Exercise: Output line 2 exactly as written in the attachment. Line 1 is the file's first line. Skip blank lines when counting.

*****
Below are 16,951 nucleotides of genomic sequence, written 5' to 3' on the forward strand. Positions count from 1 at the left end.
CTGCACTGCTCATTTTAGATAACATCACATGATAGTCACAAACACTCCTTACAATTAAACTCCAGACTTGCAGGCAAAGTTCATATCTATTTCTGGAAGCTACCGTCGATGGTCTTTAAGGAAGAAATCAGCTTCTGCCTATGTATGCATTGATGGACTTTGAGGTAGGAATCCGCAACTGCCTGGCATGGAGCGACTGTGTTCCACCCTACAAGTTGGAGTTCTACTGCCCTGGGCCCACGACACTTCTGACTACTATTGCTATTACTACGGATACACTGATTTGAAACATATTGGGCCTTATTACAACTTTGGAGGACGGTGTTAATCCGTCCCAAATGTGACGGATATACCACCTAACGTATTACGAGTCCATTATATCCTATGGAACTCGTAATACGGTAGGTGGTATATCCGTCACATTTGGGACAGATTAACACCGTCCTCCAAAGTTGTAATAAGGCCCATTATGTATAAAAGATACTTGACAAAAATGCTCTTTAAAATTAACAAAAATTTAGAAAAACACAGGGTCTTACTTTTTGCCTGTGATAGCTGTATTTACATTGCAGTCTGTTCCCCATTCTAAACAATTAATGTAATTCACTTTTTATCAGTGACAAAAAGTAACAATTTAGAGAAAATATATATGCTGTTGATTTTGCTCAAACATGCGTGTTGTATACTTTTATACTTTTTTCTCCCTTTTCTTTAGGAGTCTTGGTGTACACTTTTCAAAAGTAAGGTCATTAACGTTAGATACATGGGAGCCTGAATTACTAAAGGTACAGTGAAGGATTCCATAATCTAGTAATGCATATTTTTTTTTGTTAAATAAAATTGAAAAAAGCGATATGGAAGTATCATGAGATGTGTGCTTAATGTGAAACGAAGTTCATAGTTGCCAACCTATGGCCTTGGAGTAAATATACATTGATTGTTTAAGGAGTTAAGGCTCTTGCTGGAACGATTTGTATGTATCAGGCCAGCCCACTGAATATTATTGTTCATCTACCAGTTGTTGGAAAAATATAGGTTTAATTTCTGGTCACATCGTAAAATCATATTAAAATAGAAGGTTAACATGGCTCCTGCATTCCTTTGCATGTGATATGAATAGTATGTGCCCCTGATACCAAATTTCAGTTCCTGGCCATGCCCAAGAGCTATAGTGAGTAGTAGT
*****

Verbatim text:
CTGCACTGCTCATTTTAGATAACATCACATGATAGTCACAAACACTCCTTACAATTAAACTCCAGACTTGCAGGCAAAGTTCATATCTATTTCTGGAAGCTACCGTCGATGGTCTTTAAGGAAGAAATCAGCTTCTGCCTATGTATGCATTGATGGACTTTGAGGTAGGAATCCGCAACTGCCTGGCATGGAGCGACTGTGTTCCACCCTACAAGTTGGAGTTCTACTGCCCTGGGCCCACGACACTTCTGACTACTATTGCTATTACTACGGATACACTGATTTGAAACATATTGGGCCTTATTACAACTTTGGAGGACGGTGTTAATCCGTCCCAAATGTGACGGATATACCACCTAACGTATTACGAGTCCATTATATCCTATGGAACTCGTAATACGGTAGGTGGTATATCCGTCACATTTGGGACAGATTAACACCGTCCTCCAAAGTTGTAATAAGGCCCATTATGTATAAAAGATACTTGACAAAAATGCTCTTTAAAATTAACAAAAATTTAGAAAAACACAGGGTCTTACTTTTTGCCTGTGATAGCTGTATTTACATTGCAGTCTGTTCCCCATTCTAAACAATTAATGTAATTCACTTTTTATCAGTGACAAAAAGTAACAATTTAGAGAAAATATATATGCTGTTGATTTTGCTCAAACATGCGTGTTGTATACTTTTATACTTTTTTCTCCCTTTTCTTTAGGAGTCTTGGTGTACACTTTTCAAAAGTAAGGTCATTAACGTTAGATACATGGGAGCCTGAATTACTAAAGGTACAGTGAAGGATTCCATAATCTAGTAATGCATATTTTTTTTTGTTAAATAAAATTGAAAAAAGCGATATGGAAGTATCATGAGATGTGTGCTTAATGTGAAACGAAGTTCATAGTTGCCAACCTATGGCCTTGGAGTAAATATACATTGATTGTTTAAGGAGTTAAGGCTCTTGCTGGAACGATTTGTATGTATCAGGCCAGCCCACTGAATATTATTGTTCATCTACCAGTTGTTGGAAAAATATAGGTTTAATTTCTGGTCACATCGTAAAATCATATTAAAATAGAAGGTTAACATGGCTCCTGCATTCCTTTGCATGTGATATGAATAGTATGTGCCCCTGATACCAAATTTCAGTTCCTGGCCATGCCCAAGAGCTATAGTGAGTAGTAGT